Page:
As women, we should be so encouraged that God chose women to have such a central part in the resurrection, the cornerstone of our faith.
How often I have seen the truth of: “Win the woman and you win the family.” It is, of course, not always true, but because women tend to be gifted relationally, they have a great influence on both their children and their husbands.
Tracing the role of the women in the Easter story also is a balm to the hurts many of us have felt in churches where we may not have felt valued or freed to use our gifts. To be clear, I am not beating a drum for women to be Senior Pastors or even elders, but to be valued and freed to teach, give input, and to minister to the whole body, not just to women and children. The whole body suffers when half is paralyzed.
God values us. Much of the gospels comes from the eyewitness account of the women who traveled with Jesus and supported him out of their means. Mary Magdalene, Susanna, and Joanna are all mentioned. (Luke 8:1-3) Joanna is mentioned going to the tomb — she was a very wealthy woman married to Cuza, a royal official in the court of Herod Antipas. She was probably the source for many accounts. Mary Magdalene traveled with Jesus and was chosen to be the first to see the risen Christ.
Why? We will ponder that.
To get our chronological bearings of the first three events that Easter morn, watch the following:
If Christianity was fabricated by men, the fabricators would not have had women be the first at the empty tomb, for women were not considered credible witnesses. In fact, that is exactly how the men responded when Mary Magdalene and the other women reported what the angels had told them. Luke humbly uses a medical term (translated as “nonsense” or “idle tales”) that means “hallucinating” or the “delirious talk of the very ill.” Tim Keller says this is simply another evidence that Christianity is true, for, in a misogynist society, they never would have said women were at the empty tomb. Keller says: “The reason Scripture reports women were the first at the empty tomb is that women were the first at the empty tomb.”
Christianity is the only world religion that does not see women as second-class citizens. It is one reason women flooded into Christianity.
Yet even in the 21st century, I know I, and many women, have felt, from some, that women should take a back seat and be quiet. I believe those who suppress women may truly be sincere, but I also believe, sincerely wrong. A favorite professor at Covenant Seminary is Jerram Barrs. He heads up The Francis Schaeffer Institute there, and also encouraged my daughter Sally to use her artistic gift when she attended Covenant. It was under him she painted her first Aslan painting. I met with Barrs once privately and was so struck with the sense of Christ in him: though a great intellect he was so humble, gentle, and loving. He spoke softly and kindly. He taught a class on the book below at Covenant and it was flooded by the women students and a few men.
Here is what Dr. Barrs wrote in his introduction.
I have been deeply troubled in our churches by the way much teaching on women begins with the restrictive passage in 1 Corinthians 11 and 14 and 1 Timothy 2 and often ends there. It is not that those passages are insignificant, but I have been eager to ask a more foundational question: How does the Lord see women?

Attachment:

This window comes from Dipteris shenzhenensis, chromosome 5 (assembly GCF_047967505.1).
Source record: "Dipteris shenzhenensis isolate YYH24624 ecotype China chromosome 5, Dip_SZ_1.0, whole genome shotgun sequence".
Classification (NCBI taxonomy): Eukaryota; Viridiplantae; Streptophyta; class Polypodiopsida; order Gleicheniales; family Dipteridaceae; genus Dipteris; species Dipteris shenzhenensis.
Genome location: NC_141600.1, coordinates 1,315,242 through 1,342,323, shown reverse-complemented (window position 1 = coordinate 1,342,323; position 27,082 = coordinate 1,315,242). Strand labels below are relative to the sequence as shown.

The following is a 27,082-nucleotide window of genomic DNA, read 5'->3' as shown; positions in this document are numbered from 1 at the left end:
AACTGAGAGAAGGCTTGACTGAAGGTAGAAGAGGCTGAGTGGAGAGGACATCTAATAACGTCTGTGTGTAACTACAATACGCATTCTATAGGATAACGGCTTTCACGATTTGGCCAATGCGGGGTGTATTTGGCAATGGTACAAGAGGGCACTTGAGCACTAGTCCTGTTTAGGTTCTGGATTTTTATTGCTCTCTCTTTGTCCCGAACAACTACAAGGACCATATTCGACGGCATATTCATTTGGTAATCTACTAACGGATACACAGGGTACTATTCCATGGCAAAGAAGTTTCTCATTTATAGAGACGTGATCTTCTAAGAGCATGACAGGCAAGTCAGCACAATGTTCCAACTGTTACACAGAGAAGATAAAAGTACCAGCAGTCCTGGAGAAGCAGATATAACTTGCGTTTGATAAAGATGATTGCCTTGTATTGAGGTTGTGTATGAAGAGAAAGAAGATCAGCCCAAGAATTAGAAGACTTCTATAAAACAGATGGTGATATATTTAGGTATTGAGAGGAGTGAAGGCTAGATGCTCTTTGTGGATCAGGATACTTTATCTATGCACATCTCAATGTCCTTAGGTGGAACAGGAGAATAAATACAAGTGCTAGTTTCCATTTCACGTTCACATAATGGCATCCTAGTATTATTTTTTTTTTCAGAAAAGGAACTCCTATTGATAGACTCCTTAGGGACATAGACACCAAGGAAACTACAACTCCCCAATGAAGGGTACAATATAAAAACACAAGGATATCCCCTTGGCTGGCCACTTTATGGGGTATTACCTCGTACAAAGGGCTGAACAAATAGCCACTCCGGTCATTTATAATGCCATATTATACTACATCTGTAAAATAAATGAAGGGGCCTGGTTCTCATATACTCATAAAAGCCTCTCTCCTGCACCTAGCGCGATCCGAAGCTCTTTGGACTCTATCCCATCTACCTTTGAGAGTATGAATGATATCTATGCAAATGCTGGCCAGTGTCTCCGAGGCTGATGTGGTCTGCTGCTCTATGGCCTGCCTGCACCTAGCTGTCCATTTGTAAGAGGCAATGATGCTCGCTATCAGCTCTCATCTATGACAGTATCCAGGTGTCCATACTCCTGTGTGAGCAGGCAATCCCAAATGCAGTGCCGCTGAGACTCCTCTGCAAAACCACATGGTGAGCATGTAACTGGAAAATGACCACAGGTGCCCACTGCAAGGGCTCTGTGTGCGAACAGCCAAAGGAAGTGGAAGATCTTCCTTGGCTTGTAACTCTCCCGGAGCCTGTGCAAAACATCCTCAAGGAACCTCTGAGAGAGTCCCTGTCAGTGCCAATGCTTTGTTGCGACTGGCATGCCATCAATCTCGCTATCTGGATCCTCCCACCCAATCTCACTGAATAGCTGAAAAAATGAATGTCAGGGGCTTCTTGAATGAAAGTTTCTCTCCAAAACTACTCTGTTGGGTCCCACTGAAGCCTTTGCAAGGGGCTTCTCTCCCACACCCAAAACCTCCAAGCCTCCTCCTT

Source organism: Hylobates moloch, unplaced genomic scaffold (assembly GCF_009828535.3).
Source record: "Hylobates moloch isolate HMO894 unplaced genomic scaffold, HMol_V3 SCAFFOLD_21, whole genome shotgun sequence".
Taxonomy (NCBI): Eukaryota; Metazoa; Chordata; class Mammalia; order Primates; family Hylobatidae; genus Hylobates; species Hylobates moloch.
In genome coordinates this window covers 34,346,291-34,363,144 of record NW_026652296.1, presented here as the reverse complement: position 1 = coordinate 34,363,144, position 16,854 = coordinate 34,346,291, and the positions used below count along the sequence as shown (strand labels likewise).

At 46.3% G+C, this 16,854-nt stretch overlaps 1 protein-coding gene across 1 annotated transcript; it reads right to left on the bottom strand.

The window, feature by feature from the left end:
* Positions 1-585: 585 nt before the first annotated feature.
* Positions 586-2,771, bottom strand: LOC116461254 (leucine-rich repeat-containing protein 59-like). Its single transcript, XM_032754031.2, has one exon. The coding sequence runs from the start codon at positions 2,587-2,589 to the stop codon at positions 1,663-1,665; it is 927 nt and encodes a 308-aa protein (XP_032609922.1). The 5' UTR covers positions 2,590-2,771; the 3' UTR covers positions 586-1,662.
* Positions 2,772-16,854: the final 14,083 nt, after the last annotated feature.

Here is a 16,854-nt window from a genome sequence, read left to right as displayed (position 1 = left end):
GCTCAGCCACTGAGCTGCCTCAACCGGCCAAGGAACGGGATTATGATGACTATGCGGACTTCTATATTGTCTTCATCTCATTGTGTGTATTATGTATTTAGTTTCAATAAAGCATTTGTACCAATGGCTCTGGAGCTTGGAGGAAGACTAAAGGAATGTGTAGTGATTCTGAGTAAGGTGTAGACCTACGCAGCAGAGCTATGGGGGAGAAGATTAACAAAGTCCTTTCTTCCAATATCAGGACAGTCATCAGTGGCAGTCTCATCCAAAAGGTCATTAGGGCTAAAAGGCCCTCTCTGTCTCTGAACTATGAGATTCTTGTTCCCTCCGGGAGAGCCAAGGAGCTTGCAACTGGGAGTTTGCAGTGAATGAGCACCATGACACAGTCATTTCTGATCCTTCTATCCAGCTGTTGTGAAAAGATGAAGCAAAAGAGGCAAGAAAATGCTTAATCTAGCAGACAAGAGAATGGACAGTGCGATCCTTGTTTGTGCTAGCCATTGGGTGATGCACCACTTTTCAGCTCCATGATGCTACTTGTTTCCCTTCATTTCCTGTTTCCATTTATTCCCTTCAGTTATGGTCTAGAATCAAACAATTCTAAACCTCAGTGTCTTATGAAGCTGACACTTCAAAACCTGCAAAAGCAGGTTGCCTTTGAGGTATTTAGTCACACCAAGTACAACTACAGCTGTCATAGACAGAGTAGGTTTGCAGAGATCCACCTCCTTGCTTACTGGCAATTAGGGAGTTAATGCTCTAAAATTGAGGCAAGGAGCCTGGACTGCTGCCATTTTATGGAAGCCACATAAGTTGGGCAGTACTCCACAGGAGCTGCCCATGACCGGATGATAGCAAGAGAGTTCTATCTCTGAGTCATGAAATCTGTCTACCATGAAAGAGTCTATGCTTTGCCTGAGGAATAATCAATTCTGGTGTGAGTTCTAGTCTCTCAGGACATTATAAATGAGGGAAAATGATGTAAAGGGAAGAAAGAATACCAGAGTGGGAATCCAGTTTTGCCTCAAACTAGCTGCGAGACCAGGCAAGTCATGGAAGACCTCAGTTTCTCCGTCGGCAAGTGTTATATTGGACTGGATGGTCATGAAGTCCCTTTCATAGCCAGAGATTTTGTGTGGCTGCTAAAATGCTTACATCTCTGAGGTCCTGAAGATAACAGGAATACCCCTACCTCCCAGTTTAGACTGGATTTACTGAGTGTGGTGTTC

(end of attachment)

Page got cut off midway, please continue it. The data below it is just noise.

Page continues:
God Hunt Sunday:
Our own Susan quoted Henry Nouwan on seeing God in our lives: It is not that we see God in the world, but that God-with-us recognizes God in the world. God speaks to God, Spirit speaks to Spirit, heart speaks to heart.
1. How have you seen God at work or experienced the risenness of Christ in your life last week?
Monday: I Come to The Garden Alone
Last week we considered Mary Magdalene’s return to the garden tomb, and her mistaking Jesus for the gardener. The worship leader in our little church, Dean, had us sing this familiar hymn. It had always puzzled me a bit, but he shared this from the author of the hymn which gave much light. First, read the written article on godtube, and then, listen to the hymn, meditating on the lyrics. Share your thoughts and comments afterward.
2. What thoughts and comments do you have on both the history of the hymn and the thought that this may represent Mary Magdalene’s emotions after her encounter with the risen Christ?
3. Why do you think God chose women to be the first at the tomb, the first to see the risen Christ, the first to go and tell?
Tuesday: Go And Tell
Not only did Jesus tell Mary Magdalene to go and tell his brothers the news, but there are so many scriptures that tell us to go and tell and to go and teach — and they can’t just be directed to men, and they can’t just mean we are only to tell women and children. Can they? What about the Great Commission: Go into all the world and teach — what about the admonition in Colossians to let the Word of Christ dwell in us richly so we can teach and admonish one another — there are at least 10 other places like that. And what about all the women who were teaching like Priscilla, Hulda, Deborah, Philip’s daughters….
How do we balance that with the restrictive verse in 1 Timothy 2 that says women should be silent and not teach? (We’ll look at that tomorrow.)
4. What thoughts do you have on the above?
5. Read John 20:15-17
A. How do you see beauty in the way Jesus interacts with Mary Magdalene?
B. What is the first thing He tells her in verse 17? Why, do you think?
Tim Keller says the Greek word shows she was clinging fiercely to Him. Keller believes He was explaining to her that He had to go away, in order to send the Spirit, but then He would never leave her or forsake her, for His Spirit would be in her. This resonates with me when I think of how hard I was clinging to Steve when he was sick. I had to let him go, but one day we will have bodies like Jesus that will never die and never have to part again.
C. What does he direct her to do, to say, and to whom? Thoughts?
Wednesday-Thursday: But what about…?
I recently met with a couple who had come out of a church that did not allow women to speak in the church assembly or to teach men, based on those restrictive passages to which Jerram Barrs referred. I explained to them a vital principle of hermeneutics: always interpret unclear Scriptures in light of clear Scriptures. It is true that 1 Timothy 2:12 says: “I do not permit a woman to teach or to have authority over a man; she must be silent.” We must not pull a Thomas Jefferson and snip this out of our Bibles, but we must interpret unclear Scriptures in light of clear Scriptures. Because there are so many Scriptures both telling women to teach the body of Christ, and because there are models of women doing so, how do we interpret this?